Heshy said...

Anonymous at 10:31 PM,

1) Chana and I "dealt with it" as well. We did not yell at any of the staff (though one of them did yell at me).

2) The staff members were blaming each other for messing us up. Clearly they each thought the other was incompetent.

3) So you think that anyone who works at an airline has the right to be nasty and incompetent because they don't make a lot of money?

4) It's not just Chana who is unhappy with American Airlines. In fact, this is not limited to religious Jews, either. U.S. News and World Report rated American Airlines as second meanest airline in the country. Moreover, Business Insider ranked American Airlines as the the seventh worst company in America.

Anonymous said...

Heshy, In the spirit of Lashon Hara, do we not learn anything about turning our momentary frustrations into negative talk about others, including, organizations.
The Chafetz Chayim appears to indicate that defamation of a whole group, not only of an individual, is forbidden

Rena said...

Dear Anonymous, I am no Rav, but as I understand/have learned the halacha, one is permitted, perhaps even required, to inform someone about about a potential monetary loss if they were to do business with a particular individual or organization. This is NOT defamation, but rather a warning. This is the reason, too, that one does research about a potential shidduch....In this case, Chana/Heshy have done us a favor by letting us know about possible large monetary losses we could incur by flying with this particular airline (not to mention the aggravation and grief factor, which sounds considerable).

tesyaa said...

You raise 3 issues:

1 - missing the original flight, for which you accept responsibility (despite seeming to blame airport staff for delays, such as having to take extra time because of your head covering)

2 - the voiding of the second half of your ticket, which given your father's conversation with the agent, seems a valid complaint on your part.

3 - the airline's refusal to consider your Sabbath observance as a reason to prioritize your flight - like another commenter, I think this is unreasonable. If you felt you could not get on a flight for fear of violating the Sabbath, you certainly had the option of finding a Seder in the DC area. I'm sure many friends and/or congregations would gladly have accommodated you.

If the airlines start accommodating all religious beliefs and practices (other than making a token effort to provide kosher or vegetarian refreshments), there would be no end to necessary accommodations, given the multicultural society we live in.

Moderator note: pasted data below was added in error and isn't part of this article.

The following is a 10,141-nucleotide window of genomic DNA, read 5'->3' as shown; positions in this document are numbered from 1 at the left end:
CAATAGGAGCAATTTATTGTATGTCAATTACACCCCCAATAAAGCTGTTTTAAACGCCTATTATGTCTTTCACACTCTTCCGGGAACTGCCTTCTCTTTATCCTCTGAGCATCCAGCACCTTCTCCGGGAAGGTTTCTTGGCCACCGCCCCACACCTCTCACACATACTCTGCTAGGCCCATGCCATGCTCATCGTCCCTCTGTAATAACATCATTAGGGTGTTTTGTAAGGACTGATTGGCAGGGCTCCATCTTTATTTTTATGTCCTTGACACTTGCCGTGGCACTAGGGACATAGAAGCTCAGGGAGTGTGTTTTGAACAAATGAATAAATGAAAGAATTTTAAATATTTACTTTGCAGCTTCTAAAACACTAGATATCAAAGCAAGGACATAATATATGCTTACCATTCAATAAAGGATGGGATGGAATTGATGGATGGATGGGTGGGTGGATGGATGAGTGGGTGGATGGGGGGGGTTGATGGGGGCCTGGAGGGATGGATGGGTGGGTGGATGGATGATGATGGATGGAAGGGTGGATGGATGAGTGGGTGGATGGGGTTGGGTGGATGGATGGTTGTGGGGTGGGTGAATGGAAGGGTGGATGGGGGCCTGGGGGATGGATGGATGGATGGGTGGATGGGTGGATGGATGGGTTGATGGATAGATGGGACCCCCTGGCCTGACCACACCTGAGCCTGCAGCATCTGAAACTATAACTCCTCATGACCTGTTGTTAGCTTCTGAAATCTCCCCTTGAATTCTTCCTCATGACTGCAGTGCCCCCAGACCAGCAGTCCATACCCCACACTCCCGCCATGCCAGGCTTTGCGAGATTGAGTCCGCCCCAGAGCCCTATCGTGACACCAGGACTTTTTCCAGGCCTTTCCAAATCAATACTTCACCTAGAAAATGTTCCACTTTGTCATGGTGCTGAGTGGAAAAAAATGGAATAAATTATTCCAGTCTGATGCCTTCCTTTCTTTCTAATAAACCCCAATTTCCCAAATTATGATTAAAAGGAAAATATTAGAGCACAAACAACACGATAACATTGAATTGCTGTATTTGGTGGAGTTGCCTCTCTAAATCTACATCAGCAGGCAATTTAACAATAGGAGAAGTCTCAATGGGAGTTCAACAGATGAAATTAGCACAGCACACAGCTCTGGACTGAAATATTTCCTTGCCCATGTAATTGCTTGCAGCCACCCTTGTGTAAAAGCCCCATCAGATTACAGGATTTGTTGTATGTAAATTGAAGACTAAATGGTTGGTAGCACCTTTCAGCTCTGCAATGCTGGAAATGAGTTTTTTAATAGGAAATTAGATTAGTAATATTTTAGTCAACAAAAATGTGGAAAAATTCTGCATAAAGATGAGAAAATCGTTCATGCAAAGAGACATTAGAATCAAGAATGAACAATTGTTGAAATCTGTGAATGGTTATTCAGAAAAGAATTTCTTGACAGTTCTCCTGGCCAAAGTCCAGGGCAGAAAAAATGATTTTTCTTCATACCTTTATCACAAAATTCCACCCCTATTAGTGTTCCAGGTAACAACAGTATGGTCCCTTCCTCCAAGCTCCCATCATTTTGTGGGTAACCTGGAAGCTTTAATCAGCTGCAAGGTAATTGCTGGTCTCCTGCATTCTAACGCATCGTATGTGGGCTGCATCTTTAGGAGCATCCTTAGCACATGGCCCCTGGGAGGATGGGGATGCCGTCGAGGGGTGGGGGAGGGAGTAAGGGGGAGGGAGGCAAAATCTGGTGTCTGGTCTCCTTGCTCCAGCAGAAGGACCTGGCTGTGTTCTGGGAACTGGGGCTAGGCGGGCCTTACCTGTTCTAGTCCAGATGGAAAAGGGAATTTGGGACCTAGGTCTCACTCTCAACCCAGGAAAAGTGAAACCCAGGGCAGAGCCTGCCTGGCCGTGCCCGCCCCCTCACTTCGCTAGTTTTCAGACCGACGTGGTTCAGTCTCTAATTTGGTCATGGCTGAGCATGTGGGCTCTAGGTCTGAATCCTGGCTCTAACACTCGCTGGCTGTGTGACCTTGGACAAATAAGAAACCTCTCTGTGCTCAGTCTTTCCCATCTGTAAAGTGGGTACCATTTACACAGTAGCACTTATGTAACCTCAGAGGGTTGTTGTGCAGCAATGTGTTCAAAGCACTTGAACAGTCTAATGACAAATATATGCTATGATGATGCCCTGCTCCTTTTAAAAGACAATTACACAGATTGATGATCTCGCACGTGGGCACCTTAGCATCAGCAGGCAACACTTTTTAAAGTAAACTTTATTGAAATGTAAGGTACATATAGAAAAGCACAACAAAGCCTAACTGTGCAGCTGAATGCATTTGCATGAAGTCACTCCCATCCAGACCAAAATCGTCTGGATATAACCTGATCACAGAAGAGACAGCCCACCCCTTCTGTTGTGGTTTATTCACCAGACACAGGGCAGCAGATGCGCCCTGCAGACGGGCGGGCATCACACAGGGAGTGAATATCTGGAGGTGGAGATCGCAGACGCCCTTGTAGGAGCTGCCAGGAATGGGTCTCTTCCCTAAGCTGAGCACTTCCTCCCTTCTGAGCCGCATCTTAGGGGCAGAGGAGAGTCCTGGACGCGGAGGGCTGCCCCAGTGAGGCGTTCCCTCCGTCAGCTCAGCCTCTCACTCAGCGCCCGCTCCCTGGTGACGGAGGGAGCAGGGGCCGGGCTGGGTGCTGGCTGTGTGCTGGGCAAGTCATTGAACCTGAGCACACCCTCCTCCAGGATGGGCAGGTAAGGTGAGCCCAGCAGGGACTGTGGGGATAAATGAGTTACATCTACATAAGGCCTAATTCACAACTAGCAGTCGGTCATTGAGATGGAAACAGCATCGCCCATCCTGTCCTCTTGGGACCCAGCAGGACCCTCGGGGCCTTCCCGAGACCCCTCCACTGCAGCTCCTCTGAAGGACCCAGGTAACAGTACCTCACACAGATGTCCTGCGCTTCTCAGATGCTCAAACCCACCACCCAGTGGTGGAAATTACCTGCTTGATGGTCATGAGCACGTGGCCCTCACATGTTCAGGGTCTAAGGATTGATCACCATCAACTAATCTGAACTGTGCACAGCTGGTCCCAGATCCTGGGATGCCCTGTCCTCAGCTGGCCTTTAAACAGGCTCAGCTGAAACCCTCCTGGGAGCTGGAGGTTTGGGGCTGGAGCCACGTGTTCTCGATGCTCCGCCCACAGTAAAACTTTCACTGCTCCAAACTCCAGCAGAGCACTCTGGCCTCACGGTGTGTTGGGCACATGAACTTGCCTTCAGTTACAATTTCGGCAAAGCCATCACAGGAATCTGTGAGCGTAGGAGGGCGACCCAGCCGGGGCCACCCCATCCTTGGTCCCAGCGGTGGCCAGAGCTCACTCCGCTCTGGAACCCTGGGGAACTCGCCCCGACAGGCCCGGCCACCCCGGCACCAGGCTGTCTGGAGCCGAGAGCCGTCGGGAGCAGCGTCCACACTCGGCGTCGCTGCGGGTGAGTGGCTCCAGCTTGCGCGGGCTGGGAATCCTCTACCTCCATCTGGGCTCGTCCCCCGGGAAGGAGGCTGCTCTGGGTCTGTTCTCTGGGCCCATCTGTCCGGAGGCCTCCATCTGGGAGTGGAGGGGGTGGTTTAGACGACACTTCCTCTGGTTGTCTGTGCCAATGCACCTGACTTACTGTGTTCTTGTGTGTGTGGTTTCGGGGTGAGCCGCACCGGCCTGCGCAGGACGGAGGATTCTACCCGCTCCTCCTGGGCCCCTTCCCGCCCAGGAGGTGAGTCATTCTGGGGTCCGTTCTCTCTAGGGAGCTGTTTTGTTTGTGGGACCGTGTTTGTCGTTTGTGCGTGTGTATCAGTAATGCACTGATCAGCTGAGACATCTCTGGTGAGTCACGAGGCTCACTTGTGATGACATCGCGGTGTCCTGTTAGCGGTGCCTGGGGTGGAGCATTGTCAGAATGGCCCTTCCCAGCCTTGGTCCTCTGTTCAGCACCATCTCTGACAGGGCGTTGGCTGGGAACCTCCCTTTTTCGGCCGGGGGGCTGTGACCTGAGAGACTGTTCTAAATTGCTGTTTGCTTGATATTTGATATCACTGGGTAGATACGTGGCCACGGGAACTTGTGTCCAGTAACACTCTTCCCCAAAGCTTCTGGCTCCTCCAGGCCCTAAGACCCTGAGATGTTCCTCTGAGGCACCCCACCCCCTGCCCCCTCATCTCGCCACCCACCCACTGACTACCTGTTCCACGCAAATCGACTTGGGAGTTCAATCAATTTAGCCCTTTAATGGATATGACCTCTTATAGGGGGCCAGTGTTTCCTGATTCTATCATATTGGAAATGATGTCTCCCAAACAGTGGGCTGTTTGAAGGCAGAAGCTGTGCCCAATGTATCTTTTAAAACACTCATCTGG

Finally, while you had this terrible experience on American, I believe it could have happened on any carrier today. Air travel, especially at holiday time, is not an enjoyable experience.

Sarah said...

What a frustrating experience. I'm very sorry for you, and I do believe that you should be compensated for the cost of the your return ticket. You'd be surprised at how effective a polite yet firm email/ phone call can be. I'd advise you to keep it brief and targeted. It's not really AA's fault that you came so late to the airport, that you wear a hat, or that the seder was that night. They should absolutely accept responsibility for what their employee told you, and you're lucky that you have a name/ time of call. I think that's your legit complaint, and that's where they're likely to help you.

And in AA's defense, we've flown with them a couple of times, and had only wonderful experiences with very helpful staff. One bad experience (which this certainly was!) is not necessarily reason to write off an entire airline.

Heshy said...

Anonymous 7:26 AM,

AA did contact Chana to try to work things out so this point is now moot. But just to clarify...

Lashon Hara, at least as I understand it, does not apply if it is done l'toeles - which as Rena pointed out, is the case here.

Also, lashon hara does not apply when information is common knowledge - which based on the comments here and the links I posted previously, was the case here.

The Cousin said...

Oh airlines...and the endless fun they provide (not really)

The Sister once missed a wedding because of an airline (not AA)'s screw up.

The Sister and I had separate Pesach return flight problems. She was delayed 4h (who knows why)

Me--the TSA....ugh. Apparently the TSA in Cleveland aren't familiar with the concept of how Jewish mothers insist on sending their children home with food. Last night they re-scanned my bag 3 times and re-inspected it over gefilte fish (loaves) and a salami (from the butcher).

At least in the end AA did the right thing and gave you some vouchers

Anonymous said...

So you showed up late and expected the airline to accommodate for your mistake, especially when they had plenty of other paying customers who made their flights ontime?

Anonymous said...